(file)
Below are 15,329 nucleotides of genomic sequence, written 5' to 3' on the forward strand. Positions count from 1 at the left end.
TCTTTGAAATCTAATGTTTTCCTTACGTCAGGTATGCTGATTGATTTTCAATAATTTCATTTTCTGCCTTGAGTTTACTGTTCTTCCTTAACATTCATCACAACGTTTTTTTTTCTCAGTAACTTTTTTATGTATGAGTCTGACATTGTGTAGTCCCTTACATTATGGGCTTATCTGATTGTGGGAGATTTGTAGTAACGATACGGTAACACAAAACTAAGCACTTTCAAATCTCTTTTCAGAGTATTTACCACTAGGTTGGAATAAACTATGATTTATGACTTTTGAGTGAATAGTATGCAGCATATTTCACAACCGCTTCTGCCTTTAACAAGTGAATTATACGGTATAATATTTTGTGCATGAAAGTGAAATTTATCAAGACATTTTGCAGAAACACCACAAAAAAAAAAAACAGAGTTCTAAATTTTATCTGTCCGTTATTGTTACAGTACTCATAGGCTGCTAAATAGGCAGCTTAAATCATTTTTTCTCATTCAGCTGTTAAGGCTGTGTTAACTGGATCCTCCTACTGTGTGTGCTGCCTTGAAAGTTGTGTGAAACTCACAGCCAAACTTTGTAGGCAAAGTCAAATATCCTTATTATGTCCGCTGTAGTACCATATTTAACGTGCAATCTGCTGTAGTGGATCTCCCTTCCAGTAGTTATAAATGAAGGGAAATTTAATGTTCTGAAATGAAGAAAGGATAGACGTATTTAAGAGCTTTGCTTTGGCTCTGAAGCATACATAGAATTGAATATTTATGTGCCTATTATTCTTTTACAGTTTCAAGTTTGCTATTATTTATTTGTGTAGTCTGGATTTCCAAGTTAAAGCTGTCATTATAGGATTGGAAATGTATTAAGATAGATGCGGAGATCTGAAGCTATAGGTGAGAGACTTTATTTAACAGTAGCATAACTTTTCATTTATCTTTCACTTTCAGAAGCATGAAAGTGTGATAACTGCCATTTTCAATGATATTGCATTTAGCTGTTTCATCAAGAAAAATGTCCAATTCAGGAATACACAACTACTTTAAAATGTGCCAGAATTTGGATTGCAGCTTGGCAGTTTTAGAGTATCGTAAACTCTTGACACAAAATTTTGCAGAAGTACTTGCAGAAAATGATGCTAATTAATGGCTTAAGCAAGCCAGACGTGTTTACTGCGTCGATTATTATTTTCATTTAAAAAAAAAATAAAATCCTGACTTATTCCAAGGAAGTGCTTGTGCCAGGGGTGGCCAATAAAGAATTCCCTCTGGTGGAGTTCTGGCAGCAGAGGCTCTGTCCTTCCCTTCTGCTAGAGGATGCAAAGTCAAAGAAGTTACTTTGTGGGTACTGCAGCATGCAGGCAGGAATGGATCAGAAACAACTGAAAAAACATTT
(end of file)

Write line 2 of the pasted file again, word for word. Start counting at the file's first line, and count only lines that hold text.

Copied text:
TCTTTGAAATCTAATGTTTTCCTTACGTCAGGTATGCTGATTGATTTTCAATAATTTCATTTTCTGCCTTGAGTTTACTGTTCTTCCTTAACATTCATCACAACGTTTTTTTTTCTCAGTAACTTTTTTATGTATGAGTCTGACATTGTGTAGTCCCTTACATTATGGGCTTATCTGATTGTGGGAGATTTGTAGTAACGATACGGTAACACAAAACTAAGCACTTTCAAATCTCTTTTCAGAGTATTTACCACTAGGTTGGAATAAACTATGATTTATGACTTTTGAGTGAATAGTATGCAGCATATTTCACAACCGCTTCTGCCTTTAACAAGTGAATTATACGGTATAATATTTTGTGCATGAAAGTGAAATTTATCAAGACATTTTGCAGAAACACCACAAAAAAAAAAAACAGAGTTCTAAATTTTATCTGTCCGTTATTGTTACAGTACTCATAGGCTGCTAAATAGGCAGCTTAAATCATTTTTTCTCATTCAGCTGTTAAGGCTGTGTTAACTGGATCCTCCTACTGTGTGTGCTGCCTTGAAAGTTGTGTGAAACTCACAGCCAAACTTTGTAGGCAAAGTCAAATATCCTTATTATGTCCGCTGTAGTACCATATTTAACGTGCAATCTGCTGTAGTGGATCTCCCTTCCAGTAGTTATAAATGAAGGGAAATTTAATGTTCTGAAATGAAGAAAGGATAGACGTATTTAAGAGCTTTGCTTTGGCTCTGAAGCATACATAGAATTGAATATTTATGTGCCTATTATTCTTTTACAGTTTCAAGTTTGCTATTATTTATTTGTGTAGTCTGGATTTCCAAGTTAAAGCTGTCATTATAGGATTGGAAATGTATTAAGATAGATGCGGAGATCTGAAGCTATAGGTGAGAGACTTTATTTAACAGTAGCATAACTTTTCATTTATCTTTCACTTTCAGAAGCATGAAAGTGTGATAACTGCCATTTTCAATGATATTGCATTTAGCTGTTTCATCAAGAAAAATGTCCAATTCAGGAATACACAACTACTTTAAAATGTGCCAGAATTTGGATTGCAGCTTGGCAGTTTTAGAGTATCGTAAACTCTTGACACAAAATTTTGCAGAAGTACTTGCAGAAAATGATGCTAATTAATGGCTTAAGCAAGCCAGACGTGTTTACTGCGTCGATTATTATTTTCATTTAAAAAAAAAATAAAATCCTGACTTATTCCAAGGAAGTGCTTGTGCCAGGGGTGGCCAATAAAGAATTCCCTCTGGTGGAGTTCTGGCAGCAGAGGCTCTGTCCTTCCCTTCTGCTAGAGGATGCAAAGTCAAAGAAGTTACTTTGTGGGTACTGCAGCATGCAGGCAGGAATGGATCAGAAACAACTGAAAAAACATTT